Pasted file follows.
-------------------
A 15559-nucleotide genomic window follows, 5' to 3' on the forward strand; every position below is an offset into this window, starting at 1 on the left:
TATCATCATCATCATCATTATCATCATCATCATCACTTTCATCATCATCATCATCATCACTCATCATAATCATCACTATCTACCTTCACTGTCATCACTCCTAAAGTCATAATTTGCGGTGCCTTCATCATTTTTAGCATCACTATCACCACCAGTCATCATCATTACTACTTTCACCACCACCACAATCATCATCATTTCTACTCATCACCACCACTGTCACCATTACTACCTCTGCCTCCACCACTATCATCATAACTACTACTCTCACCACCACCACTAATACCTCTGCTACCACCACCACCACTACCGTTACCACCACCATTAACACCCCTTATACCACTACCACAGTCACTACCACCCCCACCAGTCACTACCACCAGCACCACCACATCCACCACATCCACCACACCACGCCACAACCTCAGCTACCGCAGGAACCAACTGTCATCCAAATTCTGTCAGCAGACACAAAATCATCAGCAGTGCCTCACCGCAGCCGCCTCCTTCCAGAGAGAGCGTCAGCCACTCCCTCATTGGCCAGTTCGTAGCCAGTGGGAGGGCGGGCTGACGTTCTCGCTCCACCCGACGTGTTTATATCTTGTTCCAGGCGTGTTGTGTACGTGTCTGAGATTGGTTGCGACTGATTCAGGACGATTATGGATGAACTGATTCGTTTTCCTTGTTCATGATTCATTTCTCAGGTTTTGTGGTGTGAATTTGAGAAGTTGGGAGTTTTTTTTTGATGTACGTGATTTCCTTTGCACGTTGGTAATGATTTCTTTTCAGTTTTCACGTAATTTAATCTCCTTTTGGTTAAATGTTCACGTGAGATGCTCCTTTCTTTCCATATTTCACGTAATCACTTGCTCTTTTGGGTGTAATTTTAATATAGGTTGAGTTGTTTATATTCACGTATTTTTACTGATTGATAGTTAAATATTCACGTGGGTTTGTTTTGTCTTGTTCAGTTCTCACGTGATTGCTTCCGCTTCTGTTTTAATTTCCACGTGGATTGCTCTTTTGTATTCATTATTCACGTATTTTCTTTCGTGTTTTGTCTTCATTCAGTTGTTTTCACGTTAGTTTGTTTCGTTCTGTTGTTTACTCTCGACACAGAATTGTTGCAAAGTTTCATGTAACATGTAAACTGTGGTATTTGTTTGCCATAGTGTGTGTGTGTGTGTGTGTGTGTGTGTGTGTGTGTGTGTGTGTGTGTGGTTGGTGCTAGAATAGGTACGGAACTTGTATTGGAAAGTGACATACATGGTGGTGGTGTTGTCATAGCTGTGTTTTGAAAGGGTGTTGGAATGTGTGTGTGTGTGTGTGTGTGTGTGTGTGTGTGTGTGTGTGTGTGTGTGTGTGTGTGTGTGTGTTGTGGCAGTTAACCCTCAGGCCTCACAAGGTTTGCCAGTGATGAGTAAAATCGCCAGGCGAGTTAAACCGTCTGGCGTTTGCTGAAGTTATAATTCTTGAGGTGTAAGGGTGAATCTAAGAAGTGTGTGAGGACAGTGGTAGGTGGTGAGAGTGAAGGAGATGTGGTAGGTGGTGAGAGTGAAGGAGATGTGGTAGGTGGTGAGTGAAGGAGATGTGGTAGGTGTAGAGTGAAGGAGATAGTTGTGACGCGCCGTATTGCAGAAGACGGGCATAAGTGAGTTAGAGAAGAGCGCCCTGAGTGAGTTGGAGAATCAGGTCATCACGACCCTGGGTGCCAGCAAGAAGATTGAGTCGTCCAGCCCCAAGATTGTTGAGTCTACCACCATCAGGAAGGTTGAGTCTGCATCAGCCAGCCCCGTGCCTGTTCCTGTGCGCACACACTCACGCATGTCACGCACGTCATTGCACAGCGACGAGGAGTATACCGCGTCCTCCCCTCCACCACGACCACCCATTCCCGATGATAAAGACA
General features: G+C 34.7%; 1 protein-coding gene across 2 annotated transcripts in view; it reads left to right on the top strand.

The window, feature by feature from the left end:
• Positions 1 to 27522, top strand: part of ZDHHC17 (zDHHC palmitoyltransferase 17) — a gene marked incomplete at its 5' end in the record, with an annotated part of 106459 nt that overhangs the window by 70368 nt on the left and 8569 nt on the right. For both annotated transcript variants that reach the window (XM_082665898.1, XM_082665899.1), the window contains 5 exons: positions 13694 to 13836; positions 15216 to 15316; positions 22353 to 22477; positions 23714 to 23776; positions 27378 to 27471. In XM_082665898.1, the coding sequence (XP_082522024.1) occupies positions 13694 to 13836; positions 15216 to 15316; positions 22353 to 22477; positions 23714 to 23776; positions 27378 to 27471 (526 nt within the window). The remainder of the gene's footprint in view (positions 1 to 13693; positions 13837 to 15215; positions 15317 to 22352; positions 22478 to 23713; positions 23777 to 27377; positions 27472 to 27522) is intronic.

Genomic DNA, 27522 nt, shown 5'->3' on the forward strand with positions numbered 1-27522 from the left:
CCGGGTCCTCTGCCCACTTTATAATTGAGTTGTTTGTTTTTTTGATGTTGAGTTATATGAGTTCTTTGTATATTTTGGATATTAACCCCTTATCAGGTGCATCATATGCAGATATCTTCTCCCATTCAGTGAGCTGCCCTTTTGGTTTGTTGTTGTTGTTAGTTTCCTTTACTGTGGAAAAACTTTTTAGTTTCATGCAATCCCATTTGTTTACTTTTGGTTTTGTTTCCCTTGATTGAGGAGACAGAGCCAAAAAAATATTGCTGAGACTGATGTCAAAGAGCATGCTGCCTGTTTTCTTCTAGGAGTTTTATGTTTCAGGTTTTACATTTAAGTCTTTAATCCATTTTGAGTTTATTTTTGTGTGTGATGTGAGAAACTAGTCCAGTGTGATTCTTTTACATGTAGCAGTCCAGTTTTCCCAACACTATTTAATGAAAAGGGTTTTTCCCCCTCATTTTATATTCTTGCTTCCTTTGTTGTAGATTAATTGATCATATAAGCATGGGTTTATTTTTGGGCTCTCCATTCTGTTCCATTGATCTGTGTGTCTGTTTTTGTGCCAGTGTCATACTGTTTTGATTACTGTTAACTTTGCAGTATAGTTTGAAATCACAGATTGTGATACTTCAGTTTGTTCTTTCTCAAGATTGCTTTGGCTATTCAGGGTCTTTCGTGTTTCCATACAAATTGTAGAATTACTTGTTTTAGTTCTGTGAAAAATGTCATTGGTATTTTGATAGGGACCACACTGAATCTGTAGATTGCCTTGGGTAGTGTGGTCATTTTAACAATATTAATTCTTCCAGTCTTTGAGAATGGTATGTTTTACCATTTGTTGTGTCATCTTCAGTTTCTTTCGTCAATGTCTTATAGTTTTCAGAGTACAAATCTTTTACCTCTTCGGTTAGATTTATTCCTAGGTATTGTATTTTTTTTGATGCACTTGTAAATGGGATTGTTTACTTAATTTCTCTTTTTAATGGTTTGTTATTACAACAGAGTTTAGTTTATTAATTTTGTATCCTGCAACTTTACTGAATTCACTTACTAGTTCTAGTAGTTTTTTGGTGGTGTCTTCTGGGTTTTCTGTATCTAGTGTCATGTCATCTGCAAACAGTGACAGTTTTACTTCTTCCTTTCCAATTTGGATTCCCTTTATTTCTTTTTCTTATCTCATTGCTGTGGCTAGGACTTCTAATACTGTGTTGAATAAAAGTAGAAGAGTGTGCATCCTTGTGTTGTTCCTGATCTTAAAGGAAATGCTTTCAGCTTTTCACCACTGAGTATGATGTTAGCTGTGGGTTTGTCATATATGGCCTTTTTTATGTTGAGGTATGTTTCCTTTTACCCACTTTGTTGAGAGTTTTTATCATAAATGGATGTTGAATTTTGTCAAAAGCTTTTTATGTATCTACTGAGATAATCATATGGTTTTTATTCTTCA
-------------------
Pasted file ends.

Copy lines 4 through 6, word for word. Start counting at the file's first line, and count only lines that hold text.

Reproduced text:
The window, feature by feature from the left end:
• Positions 1 to 27522, top strand: part of ZDHHC17 (zDHHC palmitoyltransferase 17) — a gene marked incomplete at its 5' end in the record, with an annotated part of 106459 nt that overhangs the window by 70368 nt on the left and 8569 nt on the right. For both annotated transcript variants that reach the window (XM_082665898.1, XM_082665899.1), the window contains 5 exons: positions 13694 to 13836; positions 15216 to 15316; positions 22353 to 22477; positions 23714 to 23776; positions 27378 to 27471. In XM_082665898.1, the coding sequence (XP_082522024.1) occupies positions 13694 to 13836; positions 15216 to 15316; positions 22353 to 22477; positions 23714 to 23776; positions 27378 to 27471 (526 nt within the window). The remainder of the gene's footprint in view (positions 1 to 13693; positions 13837 to 15215; positions 15317 to 22352; positions 22478 to 23713; positions 23777 to 27377; positions 27472 to 27522) is intronic.

Genomic DNA, 27522 nt, shown 5'->3' on the forward strand with positions numbered 1-27522 from the left: